Point guard makes point.

Photographer: Chris Sweda/Chicago Tribune via Landov

Derrick Rose Knows His Audience Better Than You Do

Kavitha A. Davidson is a former Bloomberg View columnist.
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A growing number of athletes are showing support for the nationwide protests against police brutality, and the reaction against them demonstrates exactly why they should continue to speak up.

A week after some St. Louis Rams gave their "Hands Up, Don't Shoot" gesture in support of protesters in Ferguson, Missouri, players across the NFL and NBA wore clothing with the message, "I Can't Breathe" written on them, a rallying cry among those protesting the lack of indictment in the chokehold death of Eric Garner. Those taking part included Kenny Britt and Davin Joseph of the Rams, Reggie Bush of the Detroit Lions, Johnson Bademosi of the Cleveland Browns and Derrick Rose of the Chicago Bulls.

Rose's pregame T-shirt display, in particular, created a ruckus. He's the highest-profile athlete to make a statement outside of Twitter, and he tends to shy away from public engagement in general. Much of the reaction was supportive, with the usual sprinkling of detractors admonishing athletes to "stick to sports." LeBron James, who has been vocal about racial issues from Trayvon Martin to Ferguson and Garner, hailed Rose's shirt. "It's spectacular," he said. "I'm looking for one."

But one member of the sports media chose to praise Rose in a rather peculiar way. Dan Bernstein, a radio host and columnist for CBS Chicago, tweeted in support of the T-shirt, noting that his political stand was "more important than any game's outcome." He probably should have stopped there; what followed was a series of tweets questioning whether Rose truly understood the stance he took.

Bernstein's thoughts were echoed by his colleague Cody Westerlund, who supported Rose but questioned his decision not to talk to reporters about it after the game. I'm sure it had nothing to do with the fact that the Bulls lost, and it's certainly not informed by the derogatory way beat reporters have previously referred to Rose's lack of eloquence. And, as SBNation's Tom Ziller points out, Rose has addressed some of these issues in recent months, giving $1 million to a charity for at-risk teens and telling them, "You matter."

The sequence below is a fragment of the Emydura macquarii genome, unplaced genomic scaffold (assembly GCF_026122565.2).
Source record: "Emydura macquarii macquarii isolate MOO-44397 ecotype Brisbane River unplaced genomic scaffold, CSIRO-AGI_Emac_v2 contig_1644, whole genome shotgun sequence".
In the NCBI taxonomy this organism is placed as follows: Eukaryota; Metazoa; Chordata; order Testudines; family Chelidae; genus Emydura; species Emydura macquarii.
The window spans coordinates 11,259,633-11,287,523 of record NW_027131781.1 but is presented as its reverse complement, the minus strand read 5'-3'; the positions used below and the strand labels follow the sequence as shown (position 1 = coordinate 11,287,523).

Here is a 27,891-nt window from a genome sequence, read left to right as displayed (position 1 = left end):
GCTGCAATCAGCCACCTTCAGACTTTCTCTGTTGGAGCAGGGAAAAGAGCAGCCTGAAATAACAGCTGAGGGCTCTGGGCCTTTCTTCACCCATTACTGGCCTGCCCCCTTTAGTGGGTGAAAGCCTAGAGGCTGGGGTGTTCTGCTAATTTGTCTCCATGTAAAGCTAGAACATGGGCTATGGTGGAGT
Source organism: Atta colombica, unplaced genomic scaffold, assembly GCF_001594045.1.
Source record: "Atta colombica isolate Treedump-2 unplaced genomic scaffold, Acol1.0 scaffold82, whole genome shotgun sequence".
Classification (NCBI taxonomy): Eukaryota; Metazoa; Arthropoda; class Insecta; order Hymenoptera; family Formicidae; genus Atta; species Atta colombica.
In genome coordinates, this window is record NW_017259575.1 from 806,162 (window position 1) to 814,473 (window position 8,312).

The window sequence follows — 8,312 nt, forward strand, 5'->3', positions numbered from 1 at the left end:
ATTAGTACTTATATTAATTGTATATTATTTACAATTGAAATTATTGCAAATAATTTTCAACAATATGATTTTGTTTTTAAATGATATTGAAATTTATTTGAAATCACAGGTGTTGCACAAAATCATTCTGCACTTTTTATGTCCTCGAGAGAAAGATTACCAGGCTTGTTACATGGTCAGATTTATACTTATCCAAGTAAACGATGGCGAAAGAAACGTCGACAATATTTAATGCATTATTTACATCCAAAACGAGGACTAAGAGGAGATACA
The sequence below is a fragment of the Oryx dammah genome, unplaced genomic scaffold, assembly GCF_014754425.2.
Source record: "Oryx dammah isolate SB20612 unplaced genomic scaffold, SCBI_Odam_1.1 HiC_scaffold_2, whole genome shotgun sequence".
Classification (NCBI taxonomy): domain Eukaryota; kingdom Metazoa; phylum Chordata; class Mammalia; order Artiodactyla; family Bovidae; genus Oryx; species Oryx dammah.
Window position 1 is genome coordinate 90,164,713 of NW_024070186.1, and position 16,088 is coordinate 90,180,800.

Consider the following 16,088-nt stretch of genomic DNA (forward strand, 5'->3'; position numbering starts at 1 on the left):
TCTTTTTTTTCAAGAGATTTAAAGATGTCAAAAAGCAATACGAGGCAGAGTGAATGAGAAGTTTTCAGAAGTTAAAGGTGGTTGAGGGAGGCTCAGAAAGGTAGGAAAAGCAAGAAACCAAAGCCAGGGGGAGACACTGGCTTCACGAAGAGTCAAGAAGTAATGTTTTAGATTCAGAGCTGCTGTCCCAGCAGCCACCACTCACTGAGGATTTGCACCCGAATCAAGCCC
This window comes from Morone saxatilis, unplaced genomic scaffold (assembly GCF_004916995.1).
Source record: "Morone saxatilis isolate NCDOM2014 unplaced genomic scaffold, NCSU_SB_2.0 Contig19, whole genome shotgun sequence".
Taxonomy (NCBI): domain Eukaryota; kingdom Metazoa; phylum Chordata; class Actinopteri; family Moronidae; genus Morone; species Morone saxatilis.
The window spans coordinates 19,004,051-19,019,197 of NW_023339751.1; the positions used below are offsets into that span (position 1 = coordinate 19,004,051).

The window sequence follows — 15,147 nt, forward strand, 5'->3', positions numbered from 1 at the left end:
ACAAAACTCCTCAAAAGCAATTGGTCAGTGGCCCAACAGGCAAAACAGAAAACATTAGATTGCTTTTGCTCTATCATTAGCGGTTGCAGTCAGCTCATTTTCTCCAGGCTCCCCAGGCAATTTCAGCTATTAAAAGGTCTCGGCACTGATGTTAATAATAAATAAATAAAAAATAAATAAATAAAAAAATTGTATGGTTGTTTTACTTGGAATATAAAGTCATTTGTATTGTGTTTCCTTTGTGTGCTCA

Never mind the racial politics of "speaking well," or that referring to Rose's inarticulate "bumbles" speaks to longstanding expectations that blacks compensate for others' notions of their mental deficiencies. Never mind that if these writers have a problem with Rose's level of education or intelligence they should take it up with the failures of the education system to properly serve poor students, particularly those who are budding athletes. Never mind that an honors degree from Duke could never give one the same understanding of systemic inequality as growing up black in the South Side of Chicago.

Put simply, Derrick Rose doesn't owe us an explanation. Questioning Rose's intelligence while seemingly supporting the protests speaks to the condescension and paternalism that black activists have experienced from white allies for generations. Liberal racism is on a different level than more overt forms of racism, but its subtlety makes it just as dangerous in allowing people to deny that it exists. As Salon's Brittney Cooper explains, "People of color are supposed to be thankful for good white liberals," even when they're "whitesplaining" from their lofty perch of privilege.

Rose doesn't need to explain his T-shirt to Bernstein, because it wasn't meant for him. The message was for the millions of black kids from the South Side and beyond who need to hear that their lives matter from a member of their community who also happens to be famous and popular. It was for those in Ferguson and New York and all across the country who have turned to protesting, sometimes violently, out of the sheer hopelessness -- a feeling that stems in part from decades of people such as Bernstein dismissing their voices. Rose isn't exactly the first black man to have his politics questioned and devalued.

A T-shirt slogan isn't going to fix race relations in America. But it does help reinforce that black lives matter, that black voices matter, regardless of how you think they sound.

This column does not necessarily reflect the opinion of Bloomberg View's editorial board or Bloomberg LP, its owners and investors.

To contact the author on this story:
Kavitha A. Davidson at kdavidson19@bloomberg.net

To contact the editor on this story:
Tobin Harshaw at tharshaw@bloomberg.net